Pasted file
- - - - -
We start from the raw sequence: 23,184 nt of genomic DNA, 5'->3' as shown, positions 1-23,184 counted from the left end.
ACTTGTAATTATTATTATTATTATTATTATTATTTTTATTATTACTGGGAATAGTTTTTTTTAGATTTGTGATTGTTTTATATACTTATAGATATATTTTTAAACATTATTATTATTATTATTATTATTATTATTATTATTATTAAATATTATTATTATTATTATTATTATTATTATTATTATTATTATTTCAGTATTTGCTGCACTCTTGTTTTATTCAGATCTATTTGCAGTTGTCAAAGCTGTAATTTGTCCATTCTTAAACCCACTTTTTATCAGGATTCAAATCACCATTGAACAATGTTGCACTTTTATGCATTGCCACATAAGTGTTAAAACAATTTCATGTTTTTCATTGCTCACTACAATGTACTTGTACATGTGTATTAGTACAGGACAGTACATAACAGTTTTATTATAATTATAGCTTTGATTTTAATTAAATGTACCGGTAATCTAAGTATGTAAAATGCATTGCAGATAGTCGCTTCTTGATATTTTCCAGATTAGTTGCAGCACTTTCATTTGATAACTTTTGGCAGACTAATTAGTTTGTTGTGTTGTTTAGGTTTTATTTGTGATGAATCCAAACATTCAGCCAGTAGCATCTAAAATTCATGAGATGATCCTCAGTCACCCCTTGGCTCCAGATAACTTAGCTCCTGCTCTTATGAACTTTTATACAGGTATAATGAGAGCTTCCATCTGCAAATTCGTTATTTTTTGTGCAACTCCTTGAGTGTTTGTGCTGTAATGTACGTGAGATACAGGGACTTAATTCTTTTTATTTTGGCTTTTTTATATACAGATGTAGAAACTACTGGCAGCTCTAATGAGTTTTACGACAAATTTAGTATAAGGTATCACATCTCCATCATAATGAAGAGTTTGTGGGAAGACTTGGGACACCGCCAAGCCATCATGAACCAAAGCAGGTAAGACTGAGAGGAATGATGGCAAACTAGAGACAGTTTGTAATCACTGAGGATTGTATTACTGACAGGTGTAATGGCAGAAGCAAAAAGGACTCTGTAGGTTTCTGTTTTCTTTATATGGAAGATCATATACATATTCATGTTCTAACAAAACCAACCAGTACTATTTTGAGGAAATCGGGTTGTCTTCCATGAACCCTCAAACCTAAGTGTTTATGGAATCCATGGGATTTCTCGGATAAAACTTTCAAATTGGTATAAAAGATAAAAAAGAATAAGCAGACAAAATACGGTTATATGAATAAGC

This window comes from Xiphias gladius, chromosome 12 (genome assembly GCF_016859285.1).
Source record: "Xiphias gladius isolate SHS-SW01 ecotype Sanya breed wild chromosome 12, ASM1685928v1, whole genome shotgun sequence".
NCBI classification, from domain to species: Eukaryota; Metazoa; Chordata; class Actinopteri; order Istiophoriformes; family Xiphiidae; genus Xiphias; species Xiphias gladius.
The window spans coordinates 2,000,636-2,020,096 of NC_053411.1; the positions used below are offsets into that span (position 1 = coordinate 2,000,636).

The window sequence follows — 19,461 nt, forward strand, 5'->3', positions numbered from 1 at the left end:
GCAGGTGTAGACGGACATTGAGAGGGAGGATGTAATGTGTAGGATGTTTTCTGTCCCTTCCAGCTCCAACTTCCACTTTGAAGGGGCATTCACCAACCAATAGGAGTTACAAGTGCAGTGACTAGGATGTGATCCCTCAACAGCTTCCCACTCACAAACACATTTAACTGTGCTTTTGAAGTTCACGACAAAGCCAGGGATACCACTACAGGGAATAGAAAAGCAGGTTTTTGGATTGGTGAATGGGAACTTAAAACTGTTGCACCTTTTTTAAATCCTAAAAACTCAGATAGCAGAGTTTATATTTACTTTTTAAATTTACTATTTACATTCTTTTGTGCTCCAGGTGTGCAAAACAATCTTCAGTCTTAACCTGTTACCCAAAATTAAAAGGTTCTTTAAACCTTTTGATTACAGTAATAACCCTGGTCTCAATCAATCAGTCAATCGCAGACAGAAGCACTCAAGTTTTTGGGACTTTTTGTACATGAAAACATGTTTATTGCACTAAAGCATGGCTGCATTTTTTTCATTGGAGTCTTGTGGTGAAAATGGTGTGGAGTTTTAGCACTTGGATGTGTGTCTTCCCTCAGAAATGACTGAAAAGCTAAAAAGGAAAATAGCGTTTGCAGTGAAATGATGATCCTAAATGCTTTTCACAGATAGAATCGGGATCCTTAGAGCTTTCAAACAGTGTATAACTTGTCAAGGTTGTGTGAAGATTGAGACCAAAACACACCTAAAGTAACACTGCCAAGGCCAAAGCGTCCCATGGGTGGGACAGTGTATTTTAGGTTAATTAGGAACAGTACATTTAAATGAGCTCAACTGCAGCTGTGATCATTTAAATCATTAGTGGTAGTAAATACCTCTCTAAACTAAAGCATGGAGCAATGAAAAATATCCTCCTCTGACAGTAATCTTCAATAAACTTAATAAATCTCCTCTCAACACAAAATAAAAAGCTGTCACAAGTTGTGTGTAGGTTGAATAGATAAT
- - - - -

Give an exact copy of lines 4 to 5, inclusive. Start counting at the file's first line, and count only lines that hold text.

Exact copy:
Source record: "Xiphias gladius isolate SHS-SW01 ecotype Sanya breed wild chromosome 12, ASM1685928v1, whole genome shotgun sequence".
NCBI classification, from domain to species: Eukaryota; Metazoa; Chordata; class Actinopteri; order Istiophoriformes; family Xiphiidae; genus Xiphias; species Xiphias gladius.